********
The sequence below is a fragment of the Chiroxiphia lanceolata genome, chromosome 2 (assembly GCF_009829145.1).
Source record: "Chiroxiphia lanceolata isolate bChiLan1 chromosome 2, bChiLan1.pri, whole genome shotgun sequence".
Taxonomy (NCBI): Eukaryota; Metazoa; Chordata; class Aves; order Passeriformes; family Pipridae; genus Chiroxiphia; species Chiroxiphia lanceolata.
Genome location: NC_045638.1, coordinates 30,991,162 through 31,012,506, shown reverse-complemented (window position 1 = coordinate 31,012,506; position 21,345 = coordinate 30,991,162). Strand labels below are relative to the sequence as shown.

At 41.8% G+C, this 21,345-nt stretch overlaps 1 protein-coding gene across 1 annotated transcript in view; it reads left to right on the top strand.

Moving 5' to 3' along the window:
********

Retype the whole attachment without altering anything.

The sequence below is a fragment of the Chiroxiphia lanceolata genome, chromosome 2 (assembly GCF_009829145.1).
Source record: "Chiroxiphia lanceolata isolate bChiLan1 chromosome 2, bChiLan1.pri, whole genome shotgun sequence".
Taxonomy (NCBI): Eukaryota; Metazoa; Chordata; class Aves; order Passeriformes; family Pipridae; genus Chiroxiphia; species Chiroxiphia lanceolata.
Genome location: NC_045638.1, coordinates 30,991,162 through 31,012,506, shown reverse-complemented (window position 1 = coordinate 31,012,506; position 21,345 = coordinate 30,991,162). Strand labels below are relative to the sequence as shown.

At 41.8% G+C, this 21,345-nt stretch overlaps 1 protein-coding gene across 1 annotated transcript in view; it reads left to right on the top strand.

Moving 5' to 3' along the window: